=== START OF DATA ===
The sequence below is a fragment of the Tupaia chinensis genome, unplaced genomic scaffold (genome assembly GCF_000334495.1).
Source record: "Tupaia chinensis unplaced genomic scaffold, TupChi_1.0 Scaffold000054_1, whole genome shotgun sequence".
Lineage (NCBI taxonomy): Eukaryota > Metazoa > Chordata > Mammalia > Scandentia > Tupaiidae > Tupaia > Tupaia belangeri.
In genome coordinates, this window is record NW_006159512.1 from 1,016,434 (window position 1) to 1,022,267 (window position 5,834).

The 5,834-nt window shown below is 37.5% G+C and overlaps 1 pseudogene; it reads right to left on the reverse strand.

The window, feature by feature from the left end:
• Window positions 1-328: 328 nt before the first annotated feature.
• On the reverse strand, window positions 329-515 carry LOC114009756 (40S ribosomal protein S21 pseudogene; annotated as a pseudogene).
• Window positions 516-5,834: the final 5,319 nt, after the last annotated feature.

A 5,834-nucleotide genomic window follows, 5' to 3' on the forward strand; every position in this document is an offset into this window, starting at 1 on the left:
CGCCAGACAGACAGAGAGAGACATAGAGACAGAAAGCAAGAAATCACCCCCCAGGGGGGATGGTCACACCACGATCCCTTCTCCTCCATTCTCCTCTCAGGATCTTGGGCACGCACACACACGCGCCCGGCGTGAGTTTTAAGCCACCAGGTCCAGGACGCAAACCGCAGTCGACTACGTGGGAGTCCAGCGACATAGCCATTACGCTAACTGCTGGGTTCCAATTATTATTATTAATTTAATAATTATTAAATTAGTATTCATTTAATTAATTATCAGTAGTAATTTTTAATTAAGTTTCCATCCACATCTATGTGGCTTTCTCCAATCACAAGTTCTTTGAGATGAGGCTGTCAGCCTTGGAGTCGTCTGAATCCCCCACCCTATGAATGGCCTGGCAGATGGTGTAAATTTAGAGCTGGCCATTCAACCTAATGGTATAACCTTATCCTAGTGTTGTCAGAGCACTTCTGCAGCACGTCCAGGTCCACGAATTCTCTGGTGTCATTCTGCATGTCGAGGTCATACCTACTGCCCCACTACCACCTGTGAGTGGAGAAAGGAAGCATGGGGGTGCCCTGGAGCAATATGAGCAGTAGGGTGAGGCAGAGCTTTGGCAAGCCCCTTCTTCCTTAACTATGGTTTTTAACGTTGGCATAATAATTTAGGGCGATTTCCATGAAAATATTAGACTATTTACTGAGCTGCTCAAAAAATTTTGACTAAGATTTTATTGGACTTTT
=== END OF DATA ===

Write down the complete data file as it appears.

The sequence below is a fragment of the Tupaia chinensis genome, unplaced genomic scaffold (genome assembly GCF_000334495.1).
Source record: "Tupaia chinensis unplaced genomic scaffold, TupChi_1.0 Scaffold000054_1, whole genome shotgun sequence".
Lineage (NCBI taxonomy): Eukaryota > Metazoa > Chordata > Mammalia > Scandentia > Tupaiidae > Tupaia > Tupaia belangeri.
In genome coordinates, this window is record NW_006159512.1 from 1,016,434 (window position 1) to 1,022,267 (window position 5,834).

The 5,834-nt window shown below is 37.5% G+C and overlaps 1 pseudogene; it reads right to left on the reverse strand.

The window, feature by feature from the left end:
• Window positions 1-328: 328 nt before the first annotated feature.
• On the reverse strand, window positions 329-515 carry LOC114009756 (40S ribosomal protein S21 pseudogene; annotated as a pseudogene).
• Window positions 516-5,834: the final 5,319 nt, after the last annotated feature.

A 5,834-nucleotide genomic window follows, 5' to 3' on the forward strand; every position in this document is an offset into this window, starting at 1 on the left:
CGCCAGACAGACAGAGAGAGACATAGAGACAGAAAGCAAGAAATCACCCCCCAGGGGGGATGGTCACACCACGATCCCTTCTCCTCCATTCTCCTCTCAGGATCTTGGGCACGCACACACACGCGCCCGGCGTGAGTTTTAAGCCACCAGGTCCAGGACGCAAACCGCAGTCGACTACGTGGGAGTCCAGCGACATAGCCATTACGCTAACTGCTGGGTTCCAATTATTATTATTAATTTAATAATTATTAAATTAGTATTCATTTAATTAATTATCAGTAGTAATTTTTAATTAAGTTTCCATCCACATCTATGTGGCTTTCTCCAATCACAAGTTCTTTGAGATGAGGCTGTCAGCCTTGGAGTCGTCTGAATCCCCCACCCTATGAATGGCCTGGCAGATGGTGTAAATTTAGAGCTGGCCATTCAACCTAATGGTATAACCTTATCCTAGTGTTGTCAGAGCACTTCTGCAGCACGTCCAGGTCCACGAATTCTCTGGTGTCATTCTGCATGTCGAGGTCATACCTACTGCCCCACTACCACCTGTGAGTGGAGAAAGGAAGCATGGGGGTGCCCTGGAGCAATATGAGCAGTAGGGTGAGGCAGAGCTTTGGCAAGCCCCTTCTTCCTTAACTATGGTTTTTAACGTTGGCATAATAATTTAGGGCGATTTCCATGAAAATATTAGACTATTTACTGAGCTGCTCAAAAAATTTTGACTAAGATTTTATTGGACTTTT